The link between RMEs and breathing events was reinforced by their positive relationship with the event duration, which seemed to be an important factor implied in triggering the associated rhythmic movements in 4 patients. Eventually, RMEs and pathological breathing events retreated proportionally after CPAP ventilation in 1 case.
Because of the presence of SRRMD since childhood, we hypothesized that respiratory-related arousals drive the occurrence of motor events in genetically predisposed subjects, as previously suggested.7 However, 1 of the 5 subjects had no history of SRRMD, which appeared in adulthood after weight gain. In another 2 subjects, attenuation and a subsequent re-exacerbation of SRRMD occurred across age.
In conclusion, we recommend the investigation of sleep-related breathing patterns by means of a full VPSG in all adults with SRRMD, particularly in those with a new-onset disorder or a recent aggravation, as well as in those whose RMEs tend to occur also in consolidated sleep. SRRMD in adult patients may imply sleep-disordered breathing, possibly associated with longer respiratory events. This may speak against an unsafe treatment with benzodiazepines, which are usually the first-line therapy for idiopathic SRRMD, but which can aggravate sleep apnea. When sleep apnea is confirmed, treatment with CPAP might be beneficial also for RMEs.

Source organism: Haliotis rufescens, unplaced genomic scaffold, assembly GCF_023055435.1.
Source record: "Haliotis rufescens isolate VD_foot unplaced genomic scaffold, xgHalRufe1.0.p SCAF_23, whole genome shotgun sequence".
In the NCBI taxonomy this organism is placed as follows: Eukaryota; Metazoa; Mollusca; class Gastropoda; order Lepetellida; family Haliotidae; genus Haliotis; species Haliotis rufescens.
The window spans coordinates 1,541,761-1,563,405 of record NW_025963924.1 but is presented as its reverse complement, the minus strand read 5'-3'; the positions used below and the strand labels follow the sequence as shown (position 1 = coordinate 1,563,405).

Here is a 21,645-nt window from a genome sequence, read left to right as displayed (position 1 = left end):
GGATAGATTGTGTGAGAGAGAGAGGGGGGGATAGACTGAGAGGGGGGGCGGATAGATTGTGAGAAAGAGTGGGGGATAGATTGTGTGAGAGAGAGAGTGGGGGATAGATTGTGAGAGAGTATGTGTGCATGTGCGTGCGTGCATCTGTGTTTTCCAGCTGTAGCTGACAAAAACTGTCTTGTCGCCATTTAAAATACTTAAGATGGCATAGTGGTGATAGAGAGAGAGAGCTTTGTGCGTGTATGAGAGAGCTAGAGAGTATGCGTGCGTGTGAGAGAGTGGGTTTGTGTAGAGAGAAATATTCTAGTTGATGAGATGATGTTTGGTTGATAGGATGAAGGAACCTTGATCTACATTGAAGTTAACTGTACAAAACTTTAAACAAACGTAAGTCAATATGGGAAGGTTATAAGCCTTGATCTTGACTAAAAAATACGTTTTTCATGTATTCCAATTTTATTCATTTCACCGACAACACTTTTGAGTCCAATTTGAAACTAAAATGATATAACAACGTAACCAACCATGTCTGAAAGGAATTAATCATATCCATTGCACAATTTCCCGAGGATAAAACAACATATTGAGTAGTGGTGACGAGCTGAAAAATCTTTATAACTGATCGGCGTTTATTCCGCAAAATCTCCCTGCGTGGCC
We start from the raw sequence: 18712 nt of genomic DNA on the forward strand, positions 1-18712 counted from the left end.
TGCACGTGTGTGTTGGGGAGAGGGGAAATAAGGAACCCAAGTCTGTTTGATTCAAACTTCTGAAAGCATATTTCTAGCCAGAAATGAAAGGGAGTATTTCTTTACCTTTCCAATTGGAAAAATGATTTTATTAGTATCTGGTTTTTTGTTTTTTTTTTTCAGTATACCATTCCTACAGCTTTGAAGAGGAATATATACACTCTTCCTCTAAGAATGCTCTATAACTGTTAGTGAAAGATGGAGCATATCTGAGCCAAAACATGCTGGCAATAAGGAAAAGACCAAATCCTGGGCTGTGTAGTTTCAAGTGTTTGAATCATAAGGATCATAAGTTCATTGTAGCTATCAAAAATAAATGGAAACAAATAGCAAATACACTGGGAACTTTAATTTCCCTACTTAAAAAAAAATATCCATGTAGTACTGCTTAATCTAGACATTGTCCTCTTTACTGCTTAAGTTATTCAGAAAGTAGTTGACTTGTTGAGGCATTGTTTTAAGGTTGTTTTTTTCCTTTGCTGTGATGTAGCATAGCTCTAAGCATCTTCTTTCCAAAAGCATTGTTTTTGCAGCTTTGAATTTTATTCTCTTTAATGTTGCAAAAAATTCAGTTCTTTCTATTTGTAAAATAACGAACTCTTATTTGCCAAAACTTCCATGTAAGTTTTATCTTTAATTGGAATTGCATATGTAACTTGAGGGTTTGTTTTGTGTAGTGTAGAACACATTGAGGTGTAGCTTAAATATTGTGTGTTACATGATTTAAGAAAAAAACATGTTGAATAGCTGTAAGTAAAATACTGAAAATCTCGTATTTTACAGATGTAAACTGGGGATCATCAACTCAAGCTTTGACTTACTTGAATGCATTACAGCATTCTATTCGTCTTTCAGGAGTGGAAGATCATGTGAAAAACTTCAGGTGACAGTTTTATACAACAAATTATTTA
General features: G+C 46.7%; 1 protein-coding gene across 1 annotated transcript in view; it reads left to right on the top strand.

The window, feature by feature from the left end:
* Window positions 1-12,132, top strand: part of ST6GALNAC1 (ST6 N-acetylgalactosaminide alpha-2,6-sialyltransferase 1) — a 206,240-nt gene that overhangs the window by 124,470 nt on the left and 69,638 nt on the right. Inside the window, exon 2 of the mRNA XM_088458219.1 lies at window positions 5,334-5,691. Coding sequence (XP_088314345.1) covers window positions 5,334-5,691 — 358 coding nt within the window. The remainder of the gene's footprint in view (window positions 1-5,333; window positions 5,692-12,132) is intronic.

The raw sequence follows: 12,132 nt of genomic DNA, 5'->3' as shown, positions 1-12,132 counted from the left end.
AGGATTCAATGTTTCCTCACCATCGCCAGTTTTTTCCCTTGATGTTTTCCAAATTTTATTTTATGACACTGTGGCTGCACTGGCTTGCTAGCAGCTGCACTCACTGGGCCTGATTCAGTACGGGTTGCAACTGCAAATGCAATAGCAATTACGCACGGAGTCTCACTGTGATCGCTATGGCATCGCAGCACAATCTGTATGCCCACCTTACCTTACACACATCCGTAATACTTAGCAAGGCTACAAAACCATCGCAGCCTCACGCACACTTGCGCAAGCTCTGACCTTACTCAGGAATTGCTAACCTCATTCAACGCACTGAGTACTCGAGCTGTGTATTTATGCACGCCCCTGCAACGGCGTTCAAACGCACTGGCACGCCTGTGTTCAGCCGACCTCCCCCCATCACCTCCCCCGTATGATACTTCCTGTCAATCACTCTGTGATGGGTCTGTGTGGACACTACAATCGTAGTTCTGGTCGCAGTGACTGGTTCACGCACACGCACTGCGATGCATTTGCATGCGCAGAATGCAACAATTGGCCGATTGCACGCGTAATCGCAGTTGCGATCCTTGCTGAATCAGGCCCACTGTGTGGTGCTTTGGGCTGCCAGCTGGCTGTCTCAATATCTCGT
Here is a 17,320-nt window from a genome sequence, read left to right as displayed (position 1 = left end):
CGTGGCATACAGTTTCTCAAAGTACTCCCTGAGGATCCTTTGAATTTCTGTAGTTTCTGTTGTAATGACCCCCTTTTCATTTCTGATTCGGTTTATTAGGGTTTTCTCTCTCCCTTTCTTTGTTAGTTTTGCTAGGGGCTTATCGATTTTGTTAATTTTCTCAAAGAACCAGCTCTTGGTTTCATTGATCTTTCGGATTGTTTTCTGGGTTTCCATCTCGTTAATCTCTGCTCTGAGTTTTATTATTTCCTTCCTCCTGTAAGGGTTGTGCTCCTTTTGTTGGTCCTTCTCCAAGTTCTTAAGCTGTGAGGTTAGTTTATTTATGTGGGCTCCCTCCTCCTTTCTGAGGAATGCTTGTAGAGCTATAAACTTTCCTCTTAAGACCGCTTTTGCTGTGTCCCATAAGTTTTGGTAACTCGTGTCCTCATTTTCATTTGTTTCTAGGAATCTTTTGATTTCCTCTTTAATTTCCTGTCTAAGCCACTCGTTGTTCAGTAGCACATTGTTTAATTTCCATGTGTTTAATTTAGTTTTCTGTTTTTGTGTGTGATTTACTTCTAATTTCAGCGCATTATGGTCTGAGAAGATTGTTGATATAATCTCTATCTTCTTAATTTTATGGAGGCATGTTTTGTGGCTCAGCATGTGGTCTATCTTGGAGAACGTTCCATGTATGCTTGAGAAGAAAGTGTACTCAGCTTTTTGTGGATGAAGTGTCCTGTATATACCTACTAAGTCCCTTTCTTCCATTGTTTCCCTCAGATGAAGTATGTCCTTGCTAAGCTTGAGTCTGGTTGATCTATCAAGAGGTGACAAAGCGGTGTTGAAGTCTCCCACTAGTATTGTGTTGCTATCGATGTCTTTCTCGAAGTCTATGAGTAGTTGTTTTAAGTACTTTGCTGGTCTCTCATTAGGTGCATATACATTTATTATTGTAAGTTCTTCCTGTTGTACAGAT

All authors have seen and approved the manuscript. This case report is part of the SAS-Care study, supported by grants from the Swiss National Science Foundation (SNF Grant 320030_125069) and SwissHeart. The authors report no financial conflicts of interest.
continuous positive airway pressure
oxygen desaturation index
obstructive sleep apnea
periodic limb movements
respiratory disturbance index
respiratory-effort related arousal
restless legs syndrome
rhythmic movement event
sleep-related rhythmic movement disorder
The authors thank Elisabetta Colamartino for her technical assistance.